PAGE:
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Jackley runs again for familiar public-service job, where less is more
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Marty Jackley is working awfully hard these days for a chance to take a pay cut.

That’s what will happen if he wins his run for the South Dakota Attorney General’s job, a position he held in the past for 10 years.

“If I win, I will make considerably less,” Jackley says. “But I’ve been in that position before when I left private practice to be the U.S. Attorney. I took a pay cut then, too.”

Jackley’s experience as both U.S. Attorney for South Dakota and the state Attorney General make him hard to beat in terms of experience on the job. He was appointed to fill the remainder of former AG Larry Long’s last term when Long was appointed as a judge. Then Jackley was elected to two four-year terms of his own, before leaving the office because of term limits and to run for governor.

He lost a contentious 2018 GOP gubernatorial primary to Kristi Noem and came late to endorse her in her successful general-election campaign against Democrat Billie Sutton. When I asked him if Noem was supporting his AG bid this year, Jackley said:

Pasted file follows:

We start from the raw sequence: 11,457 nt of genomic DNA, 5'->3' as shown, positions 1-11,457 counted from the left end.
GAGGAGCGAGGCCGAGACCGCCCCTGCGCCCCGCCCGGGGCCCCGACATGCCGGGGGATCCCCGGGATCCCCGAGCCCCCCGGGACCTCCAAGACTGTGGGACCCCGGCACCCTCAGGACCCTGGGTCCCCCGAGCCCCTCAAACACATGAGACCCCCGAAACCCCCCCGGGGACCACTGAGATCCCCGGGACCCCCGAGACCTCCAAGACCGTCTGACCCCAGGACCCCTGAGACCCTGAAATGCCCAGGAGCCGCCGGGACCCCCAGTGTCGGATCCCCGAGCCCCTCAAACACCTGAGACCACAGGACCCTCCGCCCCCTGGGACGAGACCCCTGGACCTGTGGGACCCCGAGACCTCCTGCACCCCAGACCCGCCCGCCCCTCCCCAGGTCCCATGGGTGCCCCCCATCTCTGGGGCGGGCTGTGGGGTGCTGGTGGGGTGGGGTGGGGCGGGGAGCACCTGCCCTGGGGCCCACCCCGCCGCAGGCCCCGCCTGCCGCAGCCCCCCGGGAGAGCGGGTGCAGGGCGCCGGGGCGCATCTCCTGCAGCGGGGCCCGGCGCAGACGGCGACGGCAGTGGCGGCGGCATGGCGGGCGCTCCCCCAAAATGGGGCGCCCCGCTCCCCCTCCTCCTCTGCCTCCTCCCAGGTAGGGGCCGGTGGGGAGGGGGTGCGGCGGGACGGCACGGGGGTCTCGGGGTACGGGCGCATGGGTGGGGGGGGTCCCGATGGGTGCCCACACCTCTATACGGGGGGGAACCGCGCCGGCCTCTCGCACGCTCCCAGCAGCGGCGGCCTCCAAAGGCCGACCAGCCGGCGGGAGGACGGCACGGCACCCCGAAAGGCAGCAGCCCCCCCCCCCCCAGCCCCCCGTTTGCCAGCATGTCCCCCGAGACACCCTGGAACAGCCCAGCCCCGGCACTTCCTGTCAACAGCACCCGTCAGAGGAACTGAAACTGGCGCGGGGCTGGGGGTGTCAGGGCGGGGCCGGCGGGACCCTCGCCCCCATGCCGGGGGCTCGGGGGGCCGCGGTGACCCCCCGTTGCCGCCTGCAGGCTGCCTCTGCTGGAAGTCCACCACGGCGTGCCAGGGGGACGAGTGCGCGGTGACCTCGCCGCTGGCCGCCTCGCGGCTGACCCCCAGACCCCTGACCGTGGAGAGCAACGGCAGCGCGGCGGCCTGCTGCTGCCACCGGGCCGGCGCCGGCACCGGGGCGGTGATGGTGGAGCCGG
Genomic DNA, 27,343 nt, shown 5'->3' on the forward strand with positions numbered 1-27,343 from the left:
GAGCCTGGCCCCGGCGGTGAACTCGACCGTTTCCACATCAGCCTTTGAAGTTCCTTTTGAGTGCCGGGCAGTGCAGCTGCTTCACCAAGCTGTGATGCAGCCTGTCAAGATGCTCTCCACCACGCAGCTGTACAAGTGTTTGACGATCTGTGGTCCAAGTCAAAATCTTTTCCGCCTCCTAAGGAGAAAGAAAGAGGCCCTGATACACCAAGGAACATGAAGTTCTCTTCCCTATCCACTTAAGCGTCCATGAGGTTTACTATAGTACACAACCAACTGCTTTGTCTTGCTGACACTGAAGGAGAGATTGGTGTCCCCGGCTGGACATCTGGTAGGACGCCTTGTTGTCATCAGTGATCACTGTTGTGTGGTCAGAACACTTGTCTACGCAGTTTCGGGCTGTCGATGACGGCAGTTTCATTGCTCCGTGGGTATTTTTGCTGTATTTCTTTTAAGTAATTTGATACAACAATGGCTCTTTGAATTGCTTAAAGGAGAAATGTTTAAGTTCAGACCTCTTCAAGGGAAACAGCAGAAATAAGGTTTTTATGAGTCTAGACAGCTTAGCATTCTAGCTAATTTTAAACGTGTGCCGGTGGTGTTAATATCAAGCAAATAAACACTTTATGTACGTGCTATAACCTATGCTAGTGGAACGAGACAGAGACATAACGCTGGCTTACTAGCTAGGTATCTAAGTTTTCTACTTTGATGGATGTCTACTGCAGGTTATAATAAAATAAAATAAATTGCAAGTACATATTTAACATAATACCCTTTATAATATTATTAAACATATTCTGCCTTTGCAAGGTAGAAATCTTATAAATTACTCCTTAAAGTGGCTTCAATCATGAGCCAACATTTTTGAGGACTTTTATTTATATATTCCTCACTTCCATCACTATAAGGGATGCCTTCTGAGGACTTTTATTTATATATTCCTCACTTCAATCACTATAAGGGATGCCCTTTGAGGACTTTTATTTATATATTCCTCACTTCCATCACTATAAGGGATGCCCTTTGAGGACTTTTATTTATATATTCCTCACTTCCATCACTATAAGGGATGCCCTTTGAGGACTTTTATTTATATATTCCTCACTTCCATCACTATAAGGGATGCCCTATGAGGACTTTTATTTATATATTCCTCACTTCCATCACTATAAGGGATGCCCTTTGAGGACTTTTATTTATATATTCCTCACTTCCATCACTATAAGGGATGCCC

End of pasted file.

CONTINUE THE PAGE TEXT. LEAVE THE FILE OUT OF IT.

“That’s a question for her,” he said. “Right now I am working hard to get law-enforcement support, delegate support, and the support of South Dakotans.”

Noem spokesman Ian Fury did not respond to two emails I sent him asking if Noem would endorse Jackley in the AG race.

Jackley can’t worry about that right now. He has a lot of hard work ahead in his AG campaign.

Working hard means heading for Mitchell last Thursday night to be the keynote speaker at a GOP Lincoln Day Dinner there, then getting to Sioux Falls for a 7 a.m. mediation in a case he’s handling in his private practice. Then he drove back to Pierre in time to watch his daughter, Izzy, a sophomore at Pierre Riggs High School, play in a volleyball game.

Saturday morning he was up early to hunt ducks with his son, Michael, a senior at Riggs, before attending another of his daughter’s volleyball games in Pierre, then driving to Rapid City in time for the Lincoln Day Dinner Saturday night.

He’d planned on sitting in a tree at the old family farm near Vale with a bow in hand Sunday morning, but an early cup of coffee with his mom won out. He’ll get to that tree stand, though, as time allows.

And it doesn’t allow much.

It’s a crammed schedule for the 50-year-old Jackley, what with balancing private practice obligations, family obligations, and an active campaign for the attorney general’s job now held by first-term Jason Ravnsborg.

Ravnsborg’s political future is cloudy, and perhaps non-existent, following his no-contest pleas on two misdemeanor charges in connection with a fatal car-pedestrian accident late on the evening of Sept. 12, 2020, on Highway 14 just west of Highmore. Ravnsborg apparently was distracted when he allowed his Ford Taurus to drift out of the westbound lane and onto the shoulder, where 55-year-old Joe Boever was walking with a flashlight that investigators said was turned on.